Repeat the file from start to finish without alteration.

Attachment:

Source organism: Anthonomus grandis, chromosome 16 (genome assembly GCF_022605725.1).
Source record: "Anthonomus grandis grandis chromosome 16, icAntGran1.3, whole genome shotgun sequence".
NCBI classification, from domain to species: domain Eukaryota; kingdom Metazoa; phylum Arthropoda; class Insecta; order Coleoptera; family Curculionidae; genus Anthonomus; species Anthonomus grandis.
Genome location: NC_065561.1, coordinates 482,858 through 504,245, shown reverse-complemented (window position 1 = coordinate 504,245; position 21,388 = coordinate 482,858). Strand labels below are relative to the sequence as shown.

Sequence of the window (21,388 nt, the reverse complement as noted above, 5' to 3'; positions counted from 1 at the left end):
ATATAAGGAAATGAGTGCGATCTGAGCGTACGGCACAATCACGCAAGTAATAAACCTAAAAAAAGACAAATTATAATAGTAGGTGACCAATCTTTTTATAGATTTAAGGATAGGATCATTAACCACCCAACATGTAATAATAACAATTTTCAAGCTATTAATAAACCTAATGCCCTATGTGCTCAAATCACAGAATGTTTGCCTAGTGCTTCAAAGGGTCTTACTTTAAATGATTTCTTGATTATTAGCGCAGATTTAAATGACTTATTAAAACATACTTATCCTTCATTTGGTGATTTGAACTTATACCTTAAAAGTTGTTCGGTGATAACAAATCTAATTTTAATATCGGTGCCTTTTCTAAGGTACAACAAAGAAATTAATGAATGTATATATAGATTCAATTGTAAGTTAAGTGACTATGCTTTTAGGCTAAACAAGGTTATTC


Source organism: Anthonomus grandis, chromosome 16 (genome assembly GCF_022605725.1).
Source record: "Anthonomus grandis grandis chromosome 16, icAntGran1.3, whole genome shotgun sequence".
NCBI classification, from domain to species: domain Eukaryota; kingdom Metazoa; phylum Arthropoda; class Insecta; order Coleoptera; family Curculionidae; genus Anthonomus; species Anthonomus grandis.
Genome location: NC_065561.1, coordinates 482,858 through 504,245, shown reverse-complemented (window position 1 = coordinate 504,245; position 21,388 = coordinate 482,858). Strand labels below are relative to the sequence as shown.

Sequence of the window (21,388 nt, the reverse complement as noted above, 5' to 3'; positions counted from 1 at the left end):
ATATAAGGAAATGAGTGCGATCTGAGCGTACGGCACAATCACGCAAGTAATAAACCTAAAAAAAGACAAATTATAATAGTAGGTGACCAATCTTTTTATAGATTTAAGGATAGGATCATTAACCACCCAACATGTAATAATAACAATTTTCAAGCTATTAATAAACCTAATGCCCTATGTGCTCAAATCACAGAATGTTTGCCTAGTGCTTCAAAGGGTCTTACTTTAAATGATTTCTTGATTATTAGCGCAGATTTAAATGACTTATTAAAACATACTTATCCTTCATTTGGTGATTTGAACTTATACCTTAAAAGTTGTTCGGTGATAACAAATCTAATTTTAATATCGGTGCCTTTTCTAAGGTACAACAAAGAAATTAATGAATGTATATATAGATTCAATTGTAAGTTAAGTGACTATGCTTTTAGGCTAAACAAGGTTATTC